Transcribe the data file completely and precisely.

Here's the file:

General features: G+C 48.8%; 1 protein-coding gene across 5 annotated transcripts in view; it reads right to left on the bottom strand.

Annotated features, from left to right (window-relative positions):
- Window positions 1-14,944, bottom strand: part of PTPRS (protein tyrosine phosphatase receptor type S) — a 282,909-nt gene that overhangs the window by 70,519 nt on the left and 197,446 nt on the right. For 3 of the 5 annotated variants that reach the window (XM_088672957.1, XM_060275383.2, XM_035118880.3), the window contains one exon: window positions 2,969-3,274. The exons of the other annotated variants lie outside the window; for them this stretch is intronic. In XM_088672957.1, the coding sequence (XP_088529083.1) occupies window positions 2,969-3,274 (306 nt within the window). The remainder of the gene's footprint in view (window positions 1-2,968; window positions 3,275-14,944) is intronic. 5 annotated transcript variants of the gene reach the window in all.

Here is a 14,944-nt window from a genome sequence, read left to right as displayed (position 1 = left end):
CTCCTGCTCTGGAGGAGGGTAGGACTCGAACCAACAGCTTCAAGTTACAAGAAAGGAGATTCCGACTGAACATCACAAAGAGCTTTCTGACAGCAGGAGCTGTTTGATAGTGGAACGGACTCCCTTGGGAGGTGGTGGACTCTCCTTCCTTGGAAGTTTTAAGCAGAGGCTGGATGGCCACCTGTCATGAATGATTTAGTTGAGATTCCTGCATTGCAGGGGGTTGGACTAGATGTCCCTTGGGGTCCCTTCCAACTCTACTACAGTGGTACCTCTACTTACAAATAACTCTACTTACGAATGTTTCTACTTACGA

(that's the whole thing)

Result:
General features: G+C 48.8%; 1 protein-coding gene across 5 annotated transcripts in view; it reads right to left on the bottom strand.

Annotated features, from left to right (window-relative positions):
- Window positions 1-14,944, bottom strand: part of PTPRS (protein tyrosine phosphatase receptor type S) — a 282,909-nt gene that overhangs the window by 70,519 nt on the left and 197,446 nt on the right. For 3 of the 5 annotated variants that reach the window (XM_088672957.1, XM_060275383.2, XM_035118880.3), the window contains one exon: window positions 2,969-3,274. The exons of the other annotated variants lie outside the window; for them this stretch is intronic. In XM_088672957.1, the coding sequence (XP_088529083.1) occupies window positions 2,969-3,274 (306 nt within the window). The remainder of the gene's footprint in view (window positions 1-2,968; window positions 3,275-14,944) is intronic. 5 annotated transcript variants of the gene reach the window in all.

Here is a 14,944-nt window from a genome sequence, read left to right as displayed (position 1 = left end):
CTCCTGCTCTGGAGGAGGGTAGGACTCGAACCAACAGCTTCAAGTTACAAGAAAGGAGATTCCGACTGAACATCACAAAGAGCTTTCTGACAGCAGGAGCTGTTTGATAGTGGAACGGACTCCCTTGGGAGGTGGTGGACTCTCCTTCCTTGGAAGTTTTAAGCAGAGGCTGGATGGCCACCTGTCATGAATGATTTAGTTGAGATTCCTGCATTGCAGGGGGTTGGACTAGATGTCCCTTGGGGTCCCTTCCAACTCTACTACAGTGGTACCTCTACTTACAAATAACTCTACTTACGAATGTTTCTACTTACGA